Assessment on Safety Status of Camel Raw Milk Marketed in Samara-Logia Town of Afar National Regional State, Northeast Ethiopia

Hussen Mohammed


A cross-sectional study was carried out to determine bacteriological quality of camel raw milk and to assess the risk factors associated with hygienic quality of camel milk marketed in Samara-Logia town, Afar, north-eastern Ethiopia from December 2013 to April 2014. One hundred thirty (130) milk samples were collected from randomly selected milk sellers and  assessed by plating  of total aerobic plate count (TAPC), psychrotrophic count (PC), aerobic mesophilic spore-former count (AMSC) and total coliforms count (TCC). Isolation and identification of S. aureus and E.coli was also done. The mean log10 counts per ml for TAPC, PC, AMSC and TCC were 6.37 log cfu/ml, 5.83 log cfu/ml, 4.69log cfu/ml and 4.87 log cfu/ml, respectively. From 130 examined milk samples, 88 (67.7 %) were found to be culture positive and yield at least one bacterium. S. aureus and E.coli were found in 56.2 % and 24.6 % milk samples, respectively. According to Kenya quality standards for whole unpasteurized milk more than 86.2 % of milk samples had TAPC at the final market exceeded the acceptable limit of 106 cfu/ml; (grade III or fair) quality of raw milk an indicator of poor quality and point out the potential health risk of consuming raw camel milk under the present production conditions. Result of the questionnaire survey show that milk was generally produced by the pastoral communities under unhygienic environmental conditions with the use of poor quality river water for cleaning. Hence, based on the bacteriological results coupled with the consumer’s habit of raw milk consumption and cultural taboo on boiling milk, it is concluded that this milk may pose a public health hazard with different milk-borne pathogens. Therefore, in order to safeguard consumer health and to strengthen the source of income through the sale of milk by producers and sellers, there should be initiatives to lower microbiological contamination of camel milk starting from milking level to final market. To ensues safety status of camel milk, training on hygienic handling of milk for herders, other interventions that focus on provision of clean water, milk cooling facilities at milking level and efficient or organized milk transportation and storage systems are necessary.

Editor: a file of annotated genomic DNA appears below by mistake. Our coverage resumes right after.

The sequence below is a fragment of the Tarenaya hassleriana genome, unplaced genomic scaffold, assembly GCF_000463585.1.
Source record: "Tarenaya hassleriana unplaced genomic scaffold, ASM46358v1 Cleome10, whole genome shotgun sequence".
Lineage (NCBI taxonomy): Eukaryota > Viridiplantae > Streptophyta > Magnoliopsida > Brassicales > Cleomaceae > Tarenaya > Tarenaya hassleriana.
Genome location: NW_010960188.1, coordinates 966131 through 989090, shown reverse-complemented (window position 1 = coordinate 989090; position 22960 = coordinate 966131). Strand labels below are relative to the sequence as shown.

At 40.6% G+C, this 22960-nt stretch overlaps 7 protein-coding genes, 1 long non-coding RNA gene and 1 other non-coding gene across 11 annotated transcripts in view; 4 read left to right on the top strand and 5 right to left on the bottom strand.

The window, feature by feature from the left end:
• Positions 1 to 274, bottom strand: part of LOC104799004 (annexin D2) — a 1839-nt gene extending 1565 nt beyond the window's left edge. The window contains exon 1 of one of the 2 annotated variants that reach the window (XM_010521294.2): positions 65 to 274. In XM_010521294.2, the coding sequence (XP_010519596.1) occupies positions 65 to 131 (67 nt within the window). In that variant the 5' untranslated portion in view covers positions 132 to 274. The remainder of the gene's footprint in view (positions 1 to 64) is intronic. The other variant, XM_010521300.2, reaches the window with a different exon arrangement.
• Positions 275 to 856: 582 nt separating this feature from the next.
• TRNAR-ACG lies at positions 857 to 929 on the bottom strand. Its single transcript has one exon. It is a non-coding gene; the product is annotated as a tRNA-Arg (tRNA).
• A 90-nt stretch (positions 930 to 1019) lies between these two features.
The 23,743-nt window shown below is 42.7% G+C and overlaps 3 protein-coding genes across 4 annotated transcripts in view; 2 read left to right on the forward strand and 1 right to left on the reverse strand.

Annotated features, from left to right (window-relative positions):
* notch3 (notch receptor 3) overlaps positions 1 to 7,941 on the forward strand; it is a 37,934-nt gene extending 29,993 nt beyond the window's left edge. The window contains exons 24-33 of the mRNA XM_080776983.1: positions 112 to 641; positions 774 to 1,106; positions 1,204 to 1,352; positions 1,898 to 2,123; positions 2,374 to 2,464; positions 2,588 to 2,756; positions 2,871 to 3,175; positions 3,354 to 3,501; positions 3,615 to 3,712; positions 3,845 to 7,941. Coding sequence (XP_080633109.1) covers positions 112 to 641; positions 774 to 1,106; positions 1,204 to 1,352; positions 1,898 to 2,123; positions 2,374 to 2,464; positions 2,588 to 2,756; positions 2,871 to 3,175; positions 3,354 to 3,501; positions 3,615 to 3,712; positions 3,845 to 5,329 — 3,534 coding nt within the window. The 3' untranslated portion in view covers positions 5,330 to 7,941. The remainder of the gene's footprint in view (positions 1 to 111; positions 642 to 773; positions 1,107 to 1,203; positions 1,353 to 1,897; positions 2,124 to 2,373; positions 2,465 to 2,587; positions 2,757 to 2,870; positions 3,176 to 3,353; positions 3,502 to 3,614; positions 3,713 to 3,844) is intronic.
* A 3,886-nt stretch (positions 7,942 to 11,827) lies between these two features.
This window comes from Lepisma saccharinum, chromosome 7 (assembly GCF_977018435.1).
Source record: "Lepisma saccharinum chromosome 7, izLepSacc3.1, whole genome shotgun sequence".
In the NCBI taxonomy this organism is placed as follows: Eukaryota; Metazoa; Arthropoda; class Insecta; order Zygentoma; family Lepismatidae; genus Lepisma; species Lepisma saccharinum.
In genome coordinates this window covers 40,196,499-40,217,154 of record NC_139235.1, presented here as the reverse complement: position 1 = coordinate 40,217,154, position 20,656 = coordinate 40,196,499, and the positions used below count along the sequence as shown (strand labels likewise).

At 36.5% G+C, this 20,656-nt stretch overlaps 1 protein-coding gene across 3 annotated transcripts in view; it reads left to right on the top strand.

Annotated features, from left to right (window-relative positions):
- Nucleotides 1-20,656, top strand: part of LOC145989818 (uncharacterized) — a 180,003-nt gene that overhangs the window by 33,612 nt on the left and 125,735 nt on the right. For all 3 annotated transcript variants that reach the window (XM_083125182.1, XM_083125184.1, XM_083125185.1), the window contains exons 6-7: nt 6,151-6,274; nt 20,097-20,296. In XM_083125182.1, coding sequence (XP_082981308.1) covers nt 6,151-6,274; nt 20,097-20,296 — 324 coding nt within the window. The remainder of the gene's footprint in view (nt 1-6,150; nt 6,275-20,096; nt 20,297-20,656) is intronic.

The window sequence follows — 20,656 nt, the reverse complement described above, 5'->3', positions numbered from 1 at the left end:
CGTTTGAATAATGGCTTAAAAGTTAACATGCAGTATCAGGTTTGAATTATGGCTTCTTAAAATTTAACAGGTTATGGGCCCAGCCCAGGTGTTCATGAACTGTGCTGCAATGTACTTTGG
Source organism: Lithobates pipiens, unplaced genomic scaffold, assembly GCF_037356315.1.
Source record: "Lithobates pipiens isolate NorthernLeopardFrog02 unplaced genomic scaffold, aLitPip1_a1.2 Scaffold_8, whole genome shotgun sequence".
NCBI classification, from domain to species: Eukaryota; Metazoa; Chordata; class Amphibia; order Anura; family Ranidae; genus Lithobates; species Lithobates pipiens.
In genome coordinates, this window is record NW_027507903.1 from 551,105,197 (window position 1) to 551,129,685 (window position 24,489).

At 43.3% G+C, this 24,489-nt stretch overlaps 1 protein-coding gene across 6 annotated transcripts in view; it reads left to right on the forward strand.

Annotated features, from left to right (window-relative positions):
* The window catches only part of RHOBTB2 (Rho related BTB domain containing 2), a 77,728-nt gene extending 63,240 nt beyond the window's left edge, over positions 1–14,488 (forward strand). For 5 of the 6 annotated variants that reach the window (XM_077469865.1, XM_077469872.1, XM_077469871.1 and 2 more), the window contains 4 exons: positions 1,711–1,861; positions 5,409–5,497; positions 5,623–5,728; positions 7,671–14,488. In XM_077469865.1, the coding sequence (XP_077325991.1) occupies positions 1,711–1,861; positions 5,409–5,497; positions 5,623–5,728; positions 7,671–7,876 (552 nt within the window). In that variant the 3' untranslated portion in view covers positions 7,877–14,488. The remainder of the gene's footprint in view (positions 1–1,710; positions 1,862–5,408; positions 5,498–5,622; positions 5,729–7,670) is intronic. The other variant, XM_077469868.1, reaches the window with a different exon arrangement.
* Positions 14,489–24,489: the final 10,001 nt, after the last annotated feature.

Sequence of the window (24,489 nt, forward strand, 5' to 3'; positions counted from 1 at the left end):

Keywords: Bacteriological quality, Camel milk, local market, Samara-Logia

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ISSN (Paper)2224-6088 ISSN (Online)2225-0557

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